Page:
The effect of the reduction in leg room and other changes is that the overall number of seats will increase on each aircraft. On an Airbus 319 aircraft BA will provide 143 seats instead of 132 seats. On an Airbus 320 aircraft will provide 168 seats instead of 162 seats. On an Airbus 321 aircraft will provide 205 seats instead of 188 seats,
The first refurbished aircraft will enter into service on 4 July of this year and the rollout is expected to be completed by next year.
The Boeing 767s that operate in a short-haul configuration and the Boeing 737s that operate at Gatwick are not being reconfigured as they are both shortly being retired from the fleet.
Update December 2014: BA has announced that First Class will return to Vancouver from Sunday 29 March 2015 and Cape Town, Las Vegas and Phoenix from Sunday 25 October 2015. More details here
Many readers will know that, over the past five years, British Airways has been progressively updating its four class Boeing 777 and 747 aircraft with a new first class product.
The roll out on Boeing 777 aircraft has long been complete. Out of BA’s fleet of nearly fifty Boeing 747 aircraft, less than ten do not have the latest first class product. These aircraft are left with the Kelly Hoppen designed interior from the year 2000.
It is no exaggeration to say these cabins are showing their age and, in response, BA has by default offered 50,000 Avios to members of the Executive Club frequent flyer programme as compensation.
With number of 747s in BA’s fleet expected to fall to approximately thirty by 2018 and the last 747 due to retire after 2020, many of those aircraft that do not have the new first class cabin are likely to be retired over the coming year.
BA has now decided to stop selling first class on these aircraft and will instead offer a three class service, with business class passengers seated in the first class cabin (who will receive the standard “Club World” service) if there is the demand.
A few years ago, British Airways earned itself the moniker “London Airways” amongst some frequent flyers.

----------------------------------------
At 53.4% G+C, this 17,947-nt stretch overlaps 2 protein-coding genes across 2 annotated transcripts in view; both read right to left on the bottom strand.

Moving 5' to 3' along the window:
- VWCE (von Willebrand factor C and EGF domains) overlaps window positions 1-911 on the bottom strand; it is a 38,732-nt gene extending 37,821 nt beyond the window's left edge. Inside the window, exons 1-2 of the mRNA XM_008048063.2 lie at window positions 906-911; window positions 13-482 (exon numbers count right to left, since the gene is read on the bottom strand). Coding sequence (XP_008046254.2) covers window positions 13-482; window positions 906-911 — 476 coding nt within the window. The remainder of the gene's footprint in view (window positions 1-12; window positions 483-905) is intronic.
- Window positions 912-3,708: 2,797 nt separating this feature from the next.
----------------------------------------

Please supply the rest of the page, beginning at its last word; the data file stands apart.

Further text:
A long struggling regional operation, latterly known as “BA Connect”, offering flights from Birmingham, Manchester, Southampton and other regional airports was sold to Flybe in late 2006.
BA’s sole remaining international flight from a non-London UK airport, Manchester to New York JFK, was cancelled a couple of years later. This left BA, excluding franchise partners, operating international flights only from London airports.
Whether this was the right move strategically depends on your point of view. There is the argument that BA is right to focus on London which is one of the largest centres of premium business traffic in the world. There is also the argument that BA failed to make the necessary moves to adapt its cost base to changing market conditions and maintain its resonance in the UK market.
Yet tonight, Sunday 1 June, the very last departure of an any airline at Edinburgh airport is a BA Airbus A320 operating as flight BA8990 direct to Ibiza.
The flight will arrive on the white island shortly after 02:30. One hour later it will return to Edinburgh as BA8991 to land in Edinburgh at 05:40. Just in time for one of the first of 25 flights BA will operate from Edinburgh to London Heathrow, Gatwick and City airports on Monday.
An easyJet Airbus A320 aircraft spends, on average, 10.9 hours a day in the air. The equivalent number for British Airways is 8.4.
The difference can in part be explained by Heathrow. Parking and slot restrictions and the need to offer business friendly timetables for “out and back in a day” business travellers mean that not all aircraft can return to Heathrow overnight.
Nonetheless the difference is significant as far as profitability is concerned. Legacy carriers have traditionally lost money on short-haul operations but have relied on more profitable long-haul operations to offset them. Rising fuel prices and intense competition from new entrants means this is no longer possible.
Some airlines, like Lufthansa, have transferred some short-haul operations to lower cost subsidiaries. In Lufthansa’s case this is Germanwings.
BA seems to be opting for a number of initiatives to improve short-haul profitability. And this is one of them. By flying from Edinburgh to Ibiza overnight the aircraft is working for six hours that would otherwise be spent idle on the ground in Edinburgh.
The one downside is of course that if the aircraft decides it doesn’t want to leave La Isla Blanca there will be a lot of disgruntled commuters in Edinburgh on Monday morning!
At the moment this is just a tentative step with two weekly return flights to Ibiza, increasing to three later in the peak of the Ibiza season. However, if this is considered a success then expect the initiative to be extended to other regional airports next summer.